“An anticonstitutional article written for the New York Daily Advertiser ... January [1788] and widely distributed within days in Connecticut, New Hampshire, and Massachusetts papers pulled no punches about the social repercussions of Article 6 No religious tests admitted to national lawmaking: ‘1st. Quakers, who will make blacks saucy, and at the same time deprive us of the means of defense --- 2dly. Mahometans, who ridicule the doctrine of the Trinity ---3dly. Deists, abominable wretches ---4th. Negroes, the seed of Cain ---5thly. Beggars, who when set on horseback will ride to the devil ---6thly. Jews etc. etc.’ Not quite finished with the last, the newspaper writer feared that since the Constitution stupidly gave command of the whole militia to the president, ‘should he hereafter be a Jew, our dear posterity may be ordered to rebuild Jerusalem.”

“In Federalist No.10 [The Federalist Papers written by James Madison, Alexander Hamilton and John Jay, 1787-1788] Madison argues that zealous pursuit of religious opinions, far from leading men to ‘cooperate for their common good,’ causes them to hate each other and disposes them ‘to vex and oppress each other.’

“When Benjamin Franklin, who presided over the Constitutional Convention, urged the delegates to open their sessions with prayers, a request cited often today by the religious right, the delegates... voted to adjourn for the day rather than discuss Franklin’s suggestion. The matter was never brought up again.”

“The political convictions of the men who struggled to ratify a godless Constitution were not products of personal godlessness... Many of the men... stayed aloof from dogmatic forms of Christian faith, but most of them believed in a God...”

“...While the idea of a godless constitution clearly incorporated certain secular ideals, important and forceful justifications for such a secular document lay in religious thought. No one in American experience has cared more about religion than Roger Williams. And virtually no one in American experience has fashioned a stronger argument for a godless politics....”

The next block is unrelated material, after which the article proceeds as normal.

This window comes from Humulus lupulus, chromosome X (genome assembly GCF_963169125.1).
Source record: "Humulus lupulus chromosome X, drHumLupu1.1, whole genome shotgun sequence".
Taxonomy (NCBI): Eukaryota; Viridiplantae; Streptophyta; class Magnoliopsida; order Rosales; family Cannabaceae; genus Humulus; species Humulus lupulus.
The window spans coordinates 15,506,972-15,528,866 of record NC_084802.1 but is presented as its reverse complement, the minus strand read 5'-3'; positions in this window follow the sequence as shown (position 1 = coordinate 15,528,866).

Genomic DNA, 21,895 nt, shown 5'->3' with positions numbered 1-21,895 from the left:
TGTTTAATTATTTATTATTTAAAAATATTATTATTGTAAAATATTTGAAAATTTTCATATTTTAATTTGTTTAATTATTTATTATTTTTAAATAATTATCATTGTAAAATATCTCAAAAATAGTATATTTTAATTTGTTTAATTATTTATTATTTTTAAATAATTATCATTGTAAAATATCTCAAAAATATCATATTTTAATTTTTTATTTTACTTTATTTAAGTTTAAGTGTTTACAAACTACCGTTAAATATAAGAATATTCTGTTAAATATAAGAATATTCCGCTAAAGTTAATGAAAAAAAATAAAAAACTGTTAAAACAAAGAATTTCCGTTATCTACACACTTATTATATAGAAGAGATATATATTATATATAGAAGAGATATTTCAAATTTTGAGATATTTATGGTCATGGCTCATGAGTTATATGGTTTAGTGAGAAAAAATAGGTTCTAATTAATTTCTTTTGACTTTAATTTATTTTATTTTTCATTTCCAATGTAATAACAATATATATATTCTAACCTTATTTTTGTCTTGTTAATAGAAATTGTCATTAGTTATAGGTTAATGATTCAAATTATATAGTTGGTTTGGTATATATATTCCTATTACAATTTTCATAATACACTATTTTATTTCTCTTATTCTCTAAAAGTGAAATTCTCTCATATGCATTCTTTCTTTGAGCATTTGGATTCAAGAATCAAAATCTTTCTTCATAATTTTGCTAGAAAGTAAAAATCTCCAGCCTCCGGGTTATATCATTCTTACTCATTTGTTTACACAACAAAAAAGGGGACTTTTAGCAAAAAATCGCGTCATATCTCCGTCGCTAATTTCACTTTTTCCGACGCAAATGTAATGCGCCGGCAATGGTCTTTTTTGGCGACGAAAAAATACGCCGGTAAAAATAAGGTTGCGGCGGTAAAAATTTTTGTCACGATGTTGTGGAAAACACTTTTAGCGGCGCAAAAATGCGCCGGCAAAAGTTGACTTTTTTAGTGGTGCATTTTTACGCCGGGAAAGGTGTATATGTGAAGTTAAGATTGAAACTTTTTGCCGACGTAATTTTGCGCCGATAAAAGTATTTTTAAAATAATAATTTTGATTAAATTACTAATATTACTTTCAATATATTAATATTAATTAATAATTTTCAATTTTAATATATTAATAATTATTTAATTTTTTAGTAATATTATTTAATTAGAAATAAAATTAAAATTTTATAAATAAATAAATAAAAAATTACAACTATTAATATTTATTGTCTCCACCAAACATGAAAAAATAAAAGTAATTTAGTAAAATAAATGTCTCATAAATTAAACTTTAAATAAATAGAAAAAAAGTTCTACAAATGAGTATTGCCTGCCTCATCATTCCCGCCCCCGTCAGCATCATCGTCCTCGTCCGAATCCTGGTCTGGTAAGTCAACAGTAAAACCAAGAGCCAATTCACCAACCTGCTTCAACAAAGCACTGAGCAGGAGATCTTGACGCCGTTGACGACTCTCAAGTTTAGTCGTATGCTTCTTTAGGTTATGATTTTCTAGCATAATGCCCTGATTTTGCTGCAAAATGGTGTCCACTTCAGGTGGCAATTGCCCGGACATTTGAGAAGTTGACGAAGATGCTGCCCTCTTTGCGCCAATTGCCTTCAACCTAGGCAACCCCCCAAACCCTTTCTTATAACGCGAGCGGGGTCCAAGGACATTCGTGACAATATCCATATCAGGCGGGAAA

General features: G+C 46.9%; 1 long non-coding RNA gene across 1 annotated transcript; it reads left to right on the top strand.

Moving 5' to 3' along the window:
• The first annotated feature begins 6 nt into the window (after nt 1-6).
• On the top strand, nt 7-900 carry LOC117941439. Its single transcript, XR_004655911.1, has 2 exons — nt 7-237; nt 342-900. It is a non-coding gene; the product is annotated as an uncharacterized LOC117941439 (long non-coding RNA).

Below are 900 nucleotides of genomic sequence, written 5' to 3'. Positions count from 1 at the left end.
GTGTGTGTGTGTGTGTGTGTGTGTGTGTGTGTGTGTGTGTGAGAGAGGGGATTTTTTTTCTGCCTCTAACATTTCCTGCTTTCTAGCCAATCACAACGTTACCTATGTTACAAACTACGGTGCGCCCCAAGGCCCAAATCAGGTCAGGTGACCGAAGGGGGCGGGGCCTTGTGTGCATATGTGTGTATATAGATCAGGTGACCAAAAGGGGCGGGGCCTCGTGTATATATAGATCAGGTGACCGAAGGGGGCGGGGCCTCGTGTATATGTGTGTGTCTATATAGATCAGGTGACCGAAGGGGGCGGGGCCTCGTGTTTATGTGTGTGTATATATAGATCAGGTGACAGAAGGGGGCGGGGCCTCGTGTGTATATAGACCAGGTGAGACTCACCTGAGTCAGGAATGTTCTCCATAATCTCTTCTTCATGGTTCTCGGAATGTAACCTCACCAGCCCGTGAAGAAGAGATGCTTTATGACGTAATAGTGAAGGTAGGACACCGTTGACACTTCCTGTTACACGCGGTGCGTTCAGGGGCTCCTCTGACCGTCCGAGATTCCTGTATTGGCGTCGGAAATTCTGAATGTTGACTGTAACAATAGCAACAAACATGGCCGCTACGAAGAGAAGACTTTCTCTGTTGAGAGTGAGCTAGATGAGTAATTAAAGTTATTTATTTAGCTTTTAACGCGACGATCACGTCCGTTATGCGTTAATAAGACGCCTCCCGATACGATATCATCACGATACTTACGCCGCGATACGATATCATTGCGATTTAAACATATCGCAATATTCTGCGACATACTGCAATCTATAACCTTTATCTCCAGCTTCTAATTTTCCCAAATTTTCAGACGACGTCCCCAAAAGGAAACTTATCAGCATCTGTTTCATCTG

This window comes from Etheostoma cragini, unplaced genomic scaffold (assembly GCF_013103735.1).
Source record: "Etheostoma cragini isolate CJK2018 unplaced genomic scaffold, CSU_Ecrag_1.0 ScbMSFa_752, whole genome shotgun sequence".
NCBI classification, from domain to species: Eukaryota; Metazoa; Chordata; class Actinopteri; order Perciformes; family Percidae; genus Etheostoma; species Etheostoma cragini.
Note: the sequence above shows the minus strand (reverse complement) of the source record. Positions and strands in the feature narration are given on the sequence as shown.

The next few chapters go into detail of Roger Williams' thoughts on government and the Founding Fathers reasons for writing our secular Constitution.

This book was extremely informative and easy to read. I recommend it highly.

While I read the 1996 version, The Godless Constitution: The Case Against Religious Correctness, the updated version of the book is The Godless Constitution: A Moral Defense of the Secular State.

Find my other two posts for the 2009 Blog Against Theocracy:

You may also find this earlier post interesting: God in the White House

07 April 2009

Please Participate - 2009's BLOG AGAINST THEOCRACY


If you support the
and you have a blog,
please participate in the
2009 event April 10-12
by posting something in support of
church/state separation and
against religious interference in
government or government support
of religion or religious organizations.

For more information on this year's event
and some logos you may use on your own
blog click HERE.

06 April 2009

MORE BIBLE QUIZZES - when you need a good laugh

(click image to enlarge)

On a great parody web site, Landover Baptist Church, you can find numerous Bible quizzes on subjects as diverse as sex, women, science, logic, sin, creationism, diet, slavery, wrath, damnation, punishment, and the teachings of Jesus.

Take the quizzes to test your knowledge of the scriptures. At the bottom of each quiz you can click on the answers where you will find Biblical verses as references for the correct answers.

Hint for earning a high score ---choose the most ridiculous, horrific, antiquated, sexist, politically incorrect, cruel, inhumane, unscientific, or hilarious answer and it will usually be the correct choice.

Below are examples of several quiz questions:

How long is a woman unclean after the messy act of childbirth?
A. She is not unclean at all for childbirth is a perfectly natural and quite beautiful act.
B. The woman is unclean until the baby's umbilical cord is cut and the woman and baby are fully cleansed with soap and water.
C. The woman is unclean for seven days for any child she has.